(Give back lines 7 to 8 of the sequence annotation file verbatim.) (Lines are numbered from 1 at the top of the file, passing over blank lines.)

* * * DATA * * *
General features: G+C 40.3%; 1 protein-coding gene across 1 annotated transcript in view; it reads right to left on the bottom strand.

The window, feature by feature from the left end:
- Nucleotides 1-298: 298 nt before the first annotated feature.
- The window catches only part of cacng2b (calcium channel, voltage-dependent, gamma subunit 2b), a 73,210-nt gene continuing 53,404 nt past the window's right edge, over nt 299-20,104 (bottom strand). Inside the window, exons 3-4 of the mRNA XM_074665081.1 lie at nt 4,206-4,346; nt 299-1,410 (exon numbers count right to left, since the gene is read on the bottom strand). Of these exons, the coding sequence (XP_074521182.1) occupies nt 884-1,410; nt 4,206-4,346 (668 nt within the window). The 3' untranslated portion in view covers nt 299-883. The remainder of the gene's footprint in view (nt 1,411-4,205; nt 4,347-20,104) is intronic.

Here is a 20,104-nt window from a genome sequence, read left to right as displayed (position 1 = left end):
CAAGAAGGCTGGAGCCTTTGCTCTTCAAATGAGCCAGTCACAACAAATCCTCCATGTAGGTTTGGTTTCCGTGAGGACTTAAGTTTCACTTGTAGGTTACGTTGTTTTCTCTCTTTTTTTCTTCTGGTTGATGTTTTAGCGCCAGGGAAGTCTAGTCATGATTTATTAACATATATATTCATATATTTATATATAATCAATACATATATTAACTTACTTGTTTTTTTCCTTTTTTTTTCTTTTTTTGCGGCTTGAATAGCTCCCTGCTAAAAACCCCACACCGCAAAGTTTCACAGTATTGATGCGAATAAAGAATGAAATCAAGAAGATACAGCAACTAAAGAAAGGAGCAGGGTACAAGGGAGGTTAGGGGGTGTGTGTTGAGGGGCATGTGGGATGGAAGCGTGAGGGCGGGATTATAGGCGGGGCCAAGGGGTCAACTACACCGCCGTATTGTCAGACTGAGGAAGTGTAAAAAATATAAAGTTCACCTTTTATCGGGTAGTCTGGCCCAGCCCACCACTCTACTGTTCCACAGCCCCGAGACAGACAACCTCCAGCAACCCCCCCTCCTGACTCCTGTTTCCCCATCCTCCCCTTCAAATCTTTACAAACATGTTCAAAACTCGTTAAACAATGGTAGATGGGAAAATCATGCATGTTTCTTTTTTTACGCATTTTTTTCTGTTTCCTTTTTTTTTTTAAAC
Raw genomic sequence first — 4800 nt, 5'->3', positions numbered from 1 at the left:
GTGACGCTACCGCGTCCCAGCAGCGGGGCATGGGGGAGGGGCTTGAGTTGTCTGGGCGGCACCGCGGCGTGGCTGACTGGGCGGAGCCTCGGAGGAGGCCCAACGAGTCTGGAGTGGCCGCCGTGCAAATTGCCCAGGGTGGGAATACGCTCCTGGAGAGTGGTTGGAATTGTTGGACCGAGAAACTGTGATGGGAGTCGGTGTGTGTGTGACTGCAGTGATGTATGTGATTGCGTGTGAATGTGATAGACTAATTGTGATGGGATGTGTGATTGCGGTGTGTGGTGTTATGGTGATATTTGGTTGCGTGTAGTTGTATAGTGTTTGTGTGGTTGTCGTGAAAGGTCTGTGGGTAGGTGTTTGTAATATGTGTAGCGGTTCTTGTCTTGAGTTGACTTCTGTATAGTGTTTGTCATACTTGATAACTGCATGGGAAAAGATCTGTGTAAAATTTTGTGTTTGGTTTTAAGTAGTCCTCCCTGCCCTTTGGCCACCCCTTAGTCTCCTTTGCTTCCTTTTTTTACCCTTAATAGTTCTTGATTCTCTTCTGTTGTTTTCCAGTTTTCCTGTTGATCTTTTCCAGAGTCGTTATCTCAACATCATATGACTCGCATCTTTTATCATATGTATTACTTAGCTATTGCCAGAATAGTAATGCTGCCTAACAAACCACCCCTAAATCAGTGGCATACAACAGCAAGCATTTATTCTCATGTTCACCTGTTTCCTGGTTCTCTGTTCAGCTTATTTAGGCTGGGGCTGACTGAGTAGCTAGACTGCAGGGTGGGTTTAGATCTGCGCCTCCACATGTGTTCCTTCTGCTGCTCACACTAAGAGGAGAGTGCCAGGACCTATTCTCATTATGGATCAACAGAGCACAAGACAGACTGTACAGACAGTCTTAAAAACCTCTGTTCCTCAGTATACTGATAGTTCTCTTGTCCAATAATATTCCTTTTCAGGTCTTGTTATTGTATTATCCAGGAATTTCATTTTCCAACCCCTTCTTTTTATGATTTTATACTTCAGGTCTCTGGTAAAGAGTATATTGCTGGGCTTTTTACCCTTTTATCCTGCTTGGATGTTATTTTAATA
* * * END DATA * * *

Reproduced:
Raw genomic sequence first — 4800 nt, 5'->3', positions numbered from 1 at the left:
GTGACGCTACCGCGTCCCAGCAGCGGGGCATGGGGGAGGGGCTTGAGTTGTCTGGGCGGCACCGCGGCGTGGCTGACTGGGCGGAGCCTCGGAGGAGGCCCAACGAGTCTGGAGTGGCCGCCGTGCAAATTGCCCAGGGTGGGAATACGCTCCTGGAGAGTGGTTGGAATTGTTGGACCGAGAAACTGTGATGGGAGTCGGTGTGTGTGTGACTGCAGTGATGTATGTGATTGCGTGTGAATGTGATAGACTAATTGTGATGGGATGTGTGATTGCGGTGTGTGGTGTTATGGTGATATTTGGTTGCGTGTAGTTGTATAGTGTTTGTGTGGTTGTCGTGAAAGGTCTGTGGGTAGGTGTTTGTAATATGTGTAGCGGTTCTTGTCTTGAGTTGACTTCTGTATAGTGTTTGTCATACTTGATAACTGCATGGGAAAAGATCTGTGTAAAATTTTGTGTTTGGTTTTAAGTAGTCCTCCCTGCCCTTTGGCCACCCCTTAGTCTCCTTTGCTTCCTTTTTTTACCCTTAATAGTTCTTGATTCTCTTCTGTTGTTTTCCAGTTTTCCTGTTGATCTTTTCCAGAGTCGTTATCTCAACATCATATGACTCGCATCTTTTATCATATGTATTACTTAGCTATTGCCAGAATAGTAATGCTGCCTAACAAACCACCCCTAAATCAGTGGCATACAACAGCAAGCATTTATTCTCATGTTCACCTGTTTCCTGGTTCTCTGTTCAGCTTATTTAGGCTGGGGCTGACTGAGTAGCTAGACTGCAGGGTGGGTTTAGATCTGCGCCTCCACATGTGTTCCTTCTGCTGCTCACACTAAGAGGAGAGTGCCAGGACCTATTCTCATTATGGATCAACAGAGCACAAGACAGACTGTACAGACAGTCTTAAAAACCTCTGTTCCTCAGTATACTGATAGTTCTCTTGTCCAATAATATTCCTTTTCAGGTCTTGTTATTGTATTATCCAGGAATTTCATTTTCCAACCCCTTCTTTTTATGATTTTATACTTCAGGTCTCTGGTAAAGAGTATATTGCTGGGCTTTTTACCCTTTTATCCTGCTTGGATGTTATTTTAATA